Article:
25 Aug 2011

Vitamin supplements of the future!

Hi folks,

Did you take a vitamin tablet today? If so was it because you’re not eating a balanced nutrition for whatever reason or maybe you are but you take them as ‘back-up’? Many nutritionists believe that our 5-a-day, recommended daily allowance (RDA), & guideline daily amounts (GDA), are too low compared to what the body actually needs to combat inflammation & disease. Apparently due to centuries of intense farming our soils are so nutrient poor that we can no longer get substantial vitamins from the crop. So perhaps the reason that these figures continued to be quoted are to make the best of a bad situation. Now I’m not into scaremongering but we are increasingly learning more about our bodies & this may be a possibility as population expands.

So, what might the vitamin tablet of the future look like? Well, the latest research has discovered that we can only get the most out of vitamins when they are digested in certain combinations. In the gut some vitamins prevent others form being absorbed & some are needed to help others absorb. The correct combinations are found in the foods we eat, not through chance but by our bodies evolving to use them this way. So you see, our bodies have not evolved a gut that can make use of all the vitamins at once, only in various combinations. Imagine receiving a letter where all the words where jumbled up – useless! Therefore the pill of the future is most likely to be one that releases vitamin combinations into the gut at different stages (remember Willy Wonka’s ‘3 course meal’ chewing gum!).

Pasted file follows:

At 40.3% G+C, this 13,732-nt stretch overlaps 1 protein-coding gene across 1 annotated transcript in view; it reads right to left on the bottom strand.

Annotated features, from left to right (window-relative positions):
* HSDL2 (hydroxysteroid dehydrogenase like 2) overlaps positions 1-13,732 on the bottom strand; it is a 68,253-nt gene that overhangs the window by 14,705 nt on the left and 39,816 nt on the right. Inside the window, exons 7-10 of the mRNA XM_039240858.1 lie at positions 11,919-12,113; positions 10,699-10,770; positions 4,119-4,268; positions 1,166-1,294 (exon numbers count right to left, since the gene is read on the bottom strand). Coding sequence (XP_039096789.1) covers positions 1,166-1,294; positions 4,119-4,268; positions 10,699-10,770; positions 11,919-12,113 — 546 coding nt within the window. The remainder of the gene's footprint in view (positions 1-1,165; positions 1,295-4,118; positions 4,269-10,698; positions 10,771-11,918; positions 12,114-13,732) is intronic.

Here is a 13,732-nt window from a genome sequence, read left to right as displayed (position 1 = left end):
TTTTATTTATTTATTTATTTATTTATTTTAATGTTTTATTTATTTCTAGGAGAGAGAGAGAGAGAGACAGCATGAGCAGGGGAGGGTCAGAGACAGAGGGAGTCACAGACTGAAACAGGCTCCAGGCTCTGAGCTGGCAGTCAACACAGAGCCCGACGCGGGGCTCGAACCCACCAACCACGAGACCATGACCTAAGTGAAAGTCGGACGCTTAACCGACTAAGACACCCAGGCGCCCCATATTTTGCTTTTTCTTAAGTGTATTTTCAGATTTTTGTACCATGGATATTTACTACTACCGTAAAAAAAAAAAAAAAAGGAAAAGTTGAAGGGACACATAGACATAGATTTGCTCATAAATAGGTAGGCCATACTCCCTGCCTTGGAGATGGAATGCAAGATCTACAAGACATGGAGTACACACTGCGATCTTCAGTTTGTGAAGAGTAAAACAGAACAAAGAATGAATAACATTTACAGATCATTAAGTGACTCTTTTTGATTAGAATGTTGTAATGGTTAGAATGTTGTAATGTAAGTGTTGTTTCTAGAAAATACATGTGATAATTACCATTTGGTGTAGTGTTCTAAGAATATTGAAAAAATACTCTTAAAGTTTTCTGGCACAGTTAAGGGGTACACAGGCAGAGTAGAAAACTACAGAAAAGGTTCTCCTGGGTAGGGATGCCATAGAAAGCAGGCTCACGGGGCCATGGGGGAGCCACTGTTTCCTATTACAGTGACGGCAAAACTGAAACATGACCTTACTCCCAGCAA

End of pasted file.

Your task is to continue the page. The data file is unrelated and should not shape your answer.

But for the time-being my advice is to have a well rounded nutrition & undergo vitamin / mineral deficiency testing to discover if you are lacking in any. More on this testing in future blogs! Add a comment below to share your vitamin habits & opinions.


18 Aug 2011

Don't exercise more than you need to.

Hi folks,

There are many questions to ask when you’re new to exercise, even the more advanced gym-go’ers actually have quite basic questions, a common one being “how often should I really exercise?” We have busy lives so lets not spend longer in the gym than we need to. The answer to this question really depends on what your goals are.

The national guidelines recommend spending 30min per day doing an activity that makes you slightly short of breath, 5 times per week. This is great for keeping healthy, however if you goal is to lose body fat then your body is only just starting to utilise it’s fat stores at the end of this 30min period, therefore I would perhaps recommend  40 – 90mins worth of moderate exercise 5 times per week for optimum results (after approx 90min of continuous exercise without fuel the body can start to breakdown muscle).

If your goal is to increase cardiovascular fitness levels then the good news is that you only need to go to the gym around 3 times per week but just make sure that the intensity covers a wider range, say up to 90% of your max.

When it comes to weights training then there is lots of flexibility depending on what muscles you want to train & what the desired affects are, so it best to ask an instructor for detail on this one.

Another interesting fact is that it’s easier to maintain your fitness / strength levels than to progress them. In other words research shows that if you normally exercise 5 times per week & are happy with your health, then cut this back to 2 -3 times per week. As long as the usual intensity is kept in those sessions then you will stay the same (good news if your having a busy week or going on holiday).